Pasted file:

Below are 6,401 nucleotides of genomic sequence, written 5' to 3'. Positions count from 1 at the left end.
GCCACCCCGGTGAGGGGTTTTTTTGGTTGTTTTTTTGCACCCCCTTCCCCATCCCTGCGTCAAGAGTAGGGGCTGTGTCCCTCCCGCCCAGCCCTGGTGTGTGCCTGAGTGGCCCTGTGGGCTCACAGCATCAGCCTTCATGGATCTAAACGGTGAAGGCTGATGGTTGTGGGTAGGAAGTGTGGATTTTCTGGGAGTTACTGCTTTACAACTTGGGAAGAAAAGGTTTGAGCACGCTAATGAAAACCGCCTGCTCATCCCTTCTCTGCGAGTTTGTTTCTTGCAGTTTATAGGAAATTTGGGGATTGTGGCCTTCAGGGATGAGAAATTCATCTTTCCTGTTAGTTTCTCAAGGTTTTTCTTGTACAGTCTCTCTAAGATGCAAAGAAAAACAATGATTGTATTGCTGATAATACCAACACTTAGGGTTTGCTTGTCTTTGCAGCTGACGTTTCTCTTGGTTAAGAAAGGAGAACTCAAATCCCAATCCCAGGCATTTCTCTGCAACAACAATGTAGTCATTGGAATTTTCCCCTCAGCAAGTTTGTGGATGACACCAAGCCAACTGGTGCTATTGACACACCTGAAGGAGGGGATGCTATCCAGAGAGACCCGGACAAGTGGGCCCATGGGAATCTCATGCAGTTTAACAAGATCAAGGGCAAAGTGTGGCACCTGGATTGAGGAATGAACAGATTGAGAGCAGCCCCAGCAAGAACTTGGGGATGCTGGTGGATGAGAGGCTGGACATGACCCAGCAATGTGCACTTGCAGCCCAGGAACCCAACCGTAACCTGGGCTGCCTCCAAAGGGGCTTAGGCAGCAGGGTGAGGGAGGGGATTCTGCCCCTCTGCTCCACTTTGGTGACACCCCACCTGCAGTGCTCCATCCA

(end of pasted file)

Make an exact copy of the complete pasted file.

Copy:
Below are 6,401 nucleotides of genomic sequence, written 5' to 3'. Positions count from 1 at the left end.
GCCACCCCGGTGAGGGGTTTTTTTGGTTGTTTTTTTGCACCCCCTTCCCCATCCCTGCGTCAAGAGTAGGGGCTGTGTCCCTCCCGCCCAGCCCTGGTGTGTGCCTGAGTGGCCCTGTGGGCTCACAGCATCAGCCTTCATGGATCTAAACGGTGAAGGCTGATGGTTGTGGGTAGGAAGTGTGGATTTTCTGGGAGTTACTGCTTTACAACTTGGGAAGAAAAGGTTTGAGCACGCTAATGAAAACCGCCTGCTCATCCCTTCTCTGCGAGTTTGTTTCTTGCAGTTTATAGGAAATTTGGGGATTGTGGCCTTCAGGGATGAGAAATTCATCTTTCCTGTTAGTTTCTCAAGGTTTTTCTTGTACAGTCTCTCTAAGATGCAAAGAAAAACAATGATTGTATTGCTGATAATACCAACACTTAGGGTTTGCTTGTCTTTGCAGCTGACGTTTCTCTTGGTTAAGAAAGGAGAACTCAAATCCCAATCCCAGGCATTTCTCTGCAACAACAATGTAGTCATTGGAATTTTCCCCTCAGCAAGTTTGTGGATGACACCAAGCCAACTGGTGCTATTGACACACCTGAAGGAGGGGATGCTATCCAGAGAGACCCGGACAAGTGGGCCCATGGGAATCTCATGCAGTTTAACAAGATCAAGGGCAAAGTGTGGCACCTGGATTGAGGAATGAACAGATTGAGAGCAGCCCCAGCAAGAACTTGGGGATGCTGGTGGATGAGAGGCTGGACATGACCCAGCAATGTGCACTTGCAGCCCAGGAACCCAACCGTAACCTGGGCTGCCTCCAAAGGGGCTTAGGCAGCAGGGTGAGGGAGGGGATTCTGCCCCTCTGCTCCACTTTGGTGACACCCCACCTGCAGTGCTCCATCCA